The landmark HBO drama The Wire begins its fifth and final season Sunday night (seen in Canada on The Movie Network/Movie Central). This searing, yet at the same time ennobling, slice of urban America isn't a bigger hit for one simple reason: critics keep using words like "searing" and ennobling" to describe it.
There's an "eat your vegetables" resistance to this Baltimore-based series, I'm convinced. How else to explain why it doesn't draw more viewers.
The biggest shock of all is that it has survived into a fifth season. It gets nowhere near the audience that The Sopranos or Sex And The City used to get on HBO.
A handful of critics are all that have kept it on the air. One of my favorite bloggers and an influential media voice, Tim Goodman of the San Francisco Chronicle, writes glowingly about it to the point of obsession. Weeks went by last year when he didn't write about anything else.
Have to admit that whenever I do give it a look, I am always impressed and entertained. The series does not boast a big name cast (one other reason it is overlooked), but the ensemble is terrific, always on their game. Clark Johnson, who used to toil in the TV trenches 20 years ago in Toronto on the meat and potatoes cop series Night Heat, is achingly believable as a world weary newspaper editor who sticks to his code in a city (Baltimore) and a business that is going all to hell.
(Not everybody thinks so. Baltimore Sun TV critic David Zurawik--who also agrees that this is one of the greatest shows in the history of television--argues that the newsroom scenes are dated and out of touch. Too much fear and loathing about downsizing, too many ethical lapses, too dispirited, he finds. He's crazy wrong, as Goodman agrees, but you can follow his argument here.)
All of the characters are just that real, whether they are city hall politicians, drug dealers, newspaper scribes or cops. This is the show for anyone who misses Homicide: Life On The Street or even Hill Street Blues or NYPD Blue. It is even more real than those shows, again, perhaps one reason it is not universally embraced. It dares to challenge, to slow down, to think. There is no fancy, antiseptic crime lab like on CSI, no glamour shots like on any shows in that franchise. This is pure grit, a banged up, taken for granted look at the downsizing of the American dream.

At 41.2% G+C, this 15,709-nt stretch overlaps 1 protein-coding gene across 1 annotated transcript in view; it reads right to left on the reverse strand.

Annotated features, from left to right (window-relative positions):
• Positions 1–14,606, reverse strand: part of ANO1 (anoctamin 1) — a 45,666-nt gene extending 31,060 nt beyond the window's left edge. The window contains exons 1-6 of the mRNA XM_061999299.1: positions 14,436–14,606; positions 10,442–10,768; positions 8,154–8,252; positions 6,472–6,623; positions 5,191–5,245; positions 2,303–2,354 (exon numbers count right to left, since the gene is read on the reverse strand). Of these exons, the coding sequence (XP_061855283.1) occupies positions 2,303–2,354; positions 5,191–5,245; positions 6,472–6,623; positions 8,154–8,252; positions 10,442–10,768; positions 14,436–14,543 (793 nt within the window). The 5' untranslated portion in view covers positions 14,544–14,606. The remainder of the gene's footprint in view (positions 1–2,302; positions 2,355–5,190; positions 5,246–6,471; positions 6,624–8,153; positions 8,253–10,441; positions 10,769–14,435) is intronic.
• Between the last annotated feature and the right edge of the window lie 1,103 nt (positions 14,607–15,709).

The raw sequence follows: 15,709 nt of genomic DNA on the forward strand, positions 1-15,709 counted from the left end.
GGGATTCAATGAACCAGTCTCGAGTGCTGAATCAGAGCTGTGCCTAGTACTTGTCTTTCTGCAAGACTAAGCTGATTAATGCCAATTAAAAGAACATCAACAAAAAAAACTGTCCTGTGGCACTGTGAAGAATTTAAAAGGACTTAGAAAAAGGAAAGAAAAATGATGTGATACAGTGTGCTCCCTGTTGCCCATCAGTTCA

Just like in real life, it is often surprisingly funny. The opening scene in Sunday's debut finds two cops resorting to their oldest trick in the book to con a street punk into copping to a crime. They duct tape him to a photo copier, rig a few "true" and "false" sheets into the copier tray and photocopy him into a confession. "The bigger the lie," one later observes, "the more they believe."
Creator David Simon (a former Baltimore newspaperman himself) has held a cracked mirror up to his home town and, by extent ion, to all of North America, where cities rust and burn as they continue to shelter and inspire people good and bad. Although he gets far fewer accolades, Simon is right up there with Sopranos' boss David Chase when it comes to capturing true and compelling TV stories. (He also created Homicide and the equally ignored and brilliant crime drama The Corner).
Sadly, as Rob Salen writes in today's Toronto Star, this fifth season is the last for The Wire. Sets have been struck and actors released. If you have never seen it (and you've read this far!), give it the ol' ten minute test. If you're not hooked by the first ten minutes, I tried. If you are, you'll be rewarded by a great and original storytelling in a season where stories aren't even being typed anymore.